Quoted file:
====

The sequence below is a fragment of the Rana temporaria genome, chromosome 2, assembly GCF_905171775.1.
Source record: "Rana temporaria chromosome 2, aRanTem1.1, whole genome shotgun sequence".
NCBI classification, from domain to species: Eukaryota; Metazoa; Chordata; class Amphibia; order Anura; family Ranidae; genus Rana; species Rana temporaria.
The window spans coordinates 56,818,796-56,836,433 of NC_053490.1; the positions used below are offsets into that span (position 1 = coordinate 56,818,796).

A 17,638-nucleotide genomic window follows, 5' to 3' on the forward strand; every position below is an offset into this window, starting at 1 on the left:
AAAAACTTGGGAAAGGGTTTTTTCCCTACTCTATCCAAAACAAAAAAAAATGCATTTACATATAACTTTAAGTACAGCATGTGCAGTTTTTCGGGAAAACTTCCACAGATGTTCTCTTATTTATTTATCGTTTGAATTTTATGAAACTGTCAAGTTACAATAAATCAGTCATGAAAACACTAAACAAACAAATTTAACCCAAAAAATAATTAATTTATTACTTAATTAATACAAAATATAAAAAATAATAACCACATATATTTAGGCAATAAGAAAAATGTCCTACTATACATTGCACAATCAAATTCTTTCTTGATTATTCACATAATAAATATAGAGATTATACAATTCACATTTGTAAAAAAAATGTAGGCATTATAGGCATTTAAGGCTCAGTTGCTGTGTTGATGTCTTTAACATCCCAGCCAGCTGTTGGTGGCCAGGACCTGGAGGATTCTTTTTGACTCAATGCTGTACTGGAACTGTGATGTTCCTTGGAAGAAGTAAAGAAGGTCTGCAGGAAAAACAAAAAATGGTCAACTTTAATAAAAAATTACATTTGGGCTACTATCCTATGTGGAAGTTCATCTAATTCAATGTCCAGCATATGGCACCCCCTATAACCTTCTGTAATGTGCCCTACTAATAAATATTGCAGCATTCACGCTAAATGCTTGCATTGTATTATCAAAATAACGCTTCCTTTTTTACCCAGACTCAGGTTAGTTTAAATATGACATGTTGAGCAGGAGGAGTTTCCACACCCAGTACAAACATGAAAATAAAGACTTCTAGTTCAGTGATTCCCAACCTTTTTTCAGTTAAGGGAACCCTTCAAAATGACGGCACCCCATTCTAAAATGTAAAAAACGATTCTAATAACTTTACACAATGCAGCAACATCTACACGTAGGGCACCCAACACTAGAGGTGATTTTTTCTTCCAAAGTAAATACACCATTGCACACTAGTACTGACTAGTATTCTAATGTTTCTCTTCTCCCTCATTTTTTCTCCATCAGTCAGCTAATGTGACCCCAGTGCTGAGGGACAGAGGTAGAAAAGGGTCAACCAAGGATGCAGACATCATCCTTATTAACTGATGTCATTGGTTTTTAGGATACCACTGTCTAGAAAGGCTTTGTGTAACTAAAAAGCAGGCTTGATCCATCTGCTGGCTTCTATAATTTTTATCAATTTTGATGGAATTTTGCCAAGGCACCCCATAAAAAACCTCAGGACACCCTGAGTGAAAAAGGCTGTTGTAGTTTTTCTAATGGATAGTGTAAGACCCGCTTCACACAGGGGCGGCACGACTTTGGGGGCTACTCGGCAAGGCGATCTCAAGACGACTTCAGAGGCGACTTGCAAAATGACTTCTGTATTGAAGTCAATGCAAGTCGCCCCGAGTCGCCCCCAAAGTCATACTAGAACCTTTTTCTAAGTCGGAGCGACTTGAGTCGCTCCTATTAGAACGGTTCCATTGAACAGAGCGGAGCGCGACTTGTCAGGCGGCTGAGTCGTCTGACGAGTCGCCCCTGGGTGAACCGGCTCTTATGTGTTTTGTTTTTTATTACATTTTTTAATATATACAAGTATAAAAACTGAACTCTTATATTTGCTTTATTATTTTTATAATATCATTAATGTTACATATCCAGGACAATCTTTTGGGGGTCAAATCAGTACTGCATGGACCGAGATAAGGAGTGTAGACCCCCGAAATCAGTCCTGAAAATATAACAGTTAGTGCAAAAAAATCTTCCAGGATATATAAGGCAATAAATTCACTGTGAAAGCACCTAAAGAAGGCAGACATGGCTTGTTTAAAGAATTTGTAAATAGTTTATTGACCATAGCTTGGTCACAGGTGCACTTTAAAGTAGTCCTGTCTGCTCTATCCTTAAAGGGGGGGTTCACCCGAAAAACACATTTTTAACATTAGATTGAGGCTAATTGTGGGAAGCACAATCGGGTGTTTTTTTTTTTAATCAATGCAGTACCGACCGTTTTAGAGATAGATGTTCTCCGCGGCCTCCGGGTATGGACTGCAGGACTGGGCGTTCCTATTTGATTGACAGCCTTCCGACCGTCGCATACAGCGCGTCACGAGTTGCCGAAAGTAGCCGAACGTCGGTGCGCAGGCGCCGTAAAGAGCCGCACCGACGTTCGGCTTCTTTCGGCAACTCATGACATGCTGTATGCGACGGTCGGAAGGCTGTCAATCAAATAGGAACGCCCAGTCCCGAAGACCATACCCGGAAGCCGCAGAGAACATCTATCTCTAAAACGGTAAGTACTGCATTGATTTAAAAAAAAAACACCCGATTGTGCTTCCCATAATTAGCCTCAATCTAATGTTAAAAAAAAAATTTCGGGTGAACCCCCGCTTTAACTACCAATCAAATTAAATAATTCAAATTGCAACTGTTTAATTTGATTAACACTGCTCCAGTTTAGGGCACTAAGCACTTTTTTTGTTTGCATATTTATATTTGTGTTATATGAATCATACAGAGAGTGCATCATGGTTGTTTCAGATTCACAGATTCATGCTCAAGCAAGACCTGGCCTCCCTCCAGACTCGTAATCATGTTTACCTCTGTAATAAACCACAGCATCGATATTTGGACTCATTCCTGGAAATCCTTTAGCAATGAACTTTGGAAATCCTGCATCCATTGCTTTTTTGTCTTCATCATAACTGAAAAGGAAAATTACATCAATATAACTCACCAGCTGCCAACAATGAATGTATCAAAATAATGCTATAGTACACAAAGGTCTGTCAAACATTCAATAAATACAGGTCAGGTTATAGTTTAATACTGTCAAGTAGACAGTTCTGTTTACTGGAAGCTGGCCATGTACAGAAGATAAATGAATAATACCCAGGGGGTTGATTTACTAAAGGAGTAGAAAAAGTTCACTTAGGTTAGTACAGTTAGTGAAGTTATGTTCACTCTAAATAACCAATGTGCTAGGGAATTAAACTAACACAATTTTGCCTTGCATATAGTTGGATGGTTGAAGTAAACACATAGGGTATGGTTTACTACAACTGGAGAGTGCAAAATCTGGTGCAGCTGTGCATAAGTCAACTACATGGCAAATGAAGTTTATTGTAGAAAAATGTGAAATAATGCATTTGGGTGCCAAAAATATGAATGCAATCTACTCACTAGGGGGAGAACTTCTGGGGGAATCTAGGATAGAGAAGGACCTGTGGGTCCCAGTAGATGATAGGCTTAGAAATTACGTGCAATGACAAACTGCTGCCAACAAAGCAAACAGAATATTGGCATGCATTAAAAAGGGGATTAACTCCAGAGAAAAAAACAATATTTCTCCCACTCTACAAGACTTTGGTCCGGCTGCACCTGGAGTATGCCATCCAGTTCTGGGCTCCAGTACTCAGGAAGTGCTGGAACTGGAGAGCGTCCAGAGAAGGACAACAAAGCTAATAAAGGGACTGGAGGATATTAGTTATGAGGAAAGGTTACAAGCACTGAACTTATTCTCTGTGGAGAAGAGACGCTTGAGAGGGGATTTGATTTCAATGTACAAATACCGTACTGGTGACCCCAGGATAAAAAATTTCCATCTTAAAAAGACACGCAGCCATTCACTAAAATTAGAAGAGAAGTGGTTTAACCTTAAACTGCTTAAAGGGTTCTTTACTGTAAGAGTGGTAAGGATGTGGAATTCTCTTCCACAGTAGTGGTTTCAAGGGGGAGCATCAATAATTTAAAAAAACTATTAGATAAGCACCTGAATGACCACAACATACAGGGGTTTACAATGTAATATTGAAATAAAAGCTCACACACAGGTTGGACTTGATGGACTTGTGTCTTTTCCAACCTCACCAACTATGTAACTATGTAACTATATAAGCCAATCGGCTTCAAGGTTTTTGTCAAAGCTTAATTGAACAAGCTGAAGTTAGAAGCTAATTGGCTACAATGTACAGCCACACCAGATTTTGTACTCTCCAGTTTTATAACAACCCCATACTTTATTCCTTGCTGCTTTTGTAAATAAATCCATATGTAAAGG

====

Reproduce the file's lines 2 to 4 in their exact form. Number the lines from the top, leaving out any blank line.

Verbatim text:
Source record: "Rana temporaria chromosome 2, aRanTem1.1, whole genome shotgun sequence".
NCBI classification, from domain to species: Eukaryota; Metazoa; Chordata; class Amphibia; order Anura; family Ranidae; genus Rana; species Rana temporaria.
The window spans coordinates 56,818,796-56,836,433 of NC_053490.1; the positions used below are offsets into that span (position 1 = coordinate 56,818,796).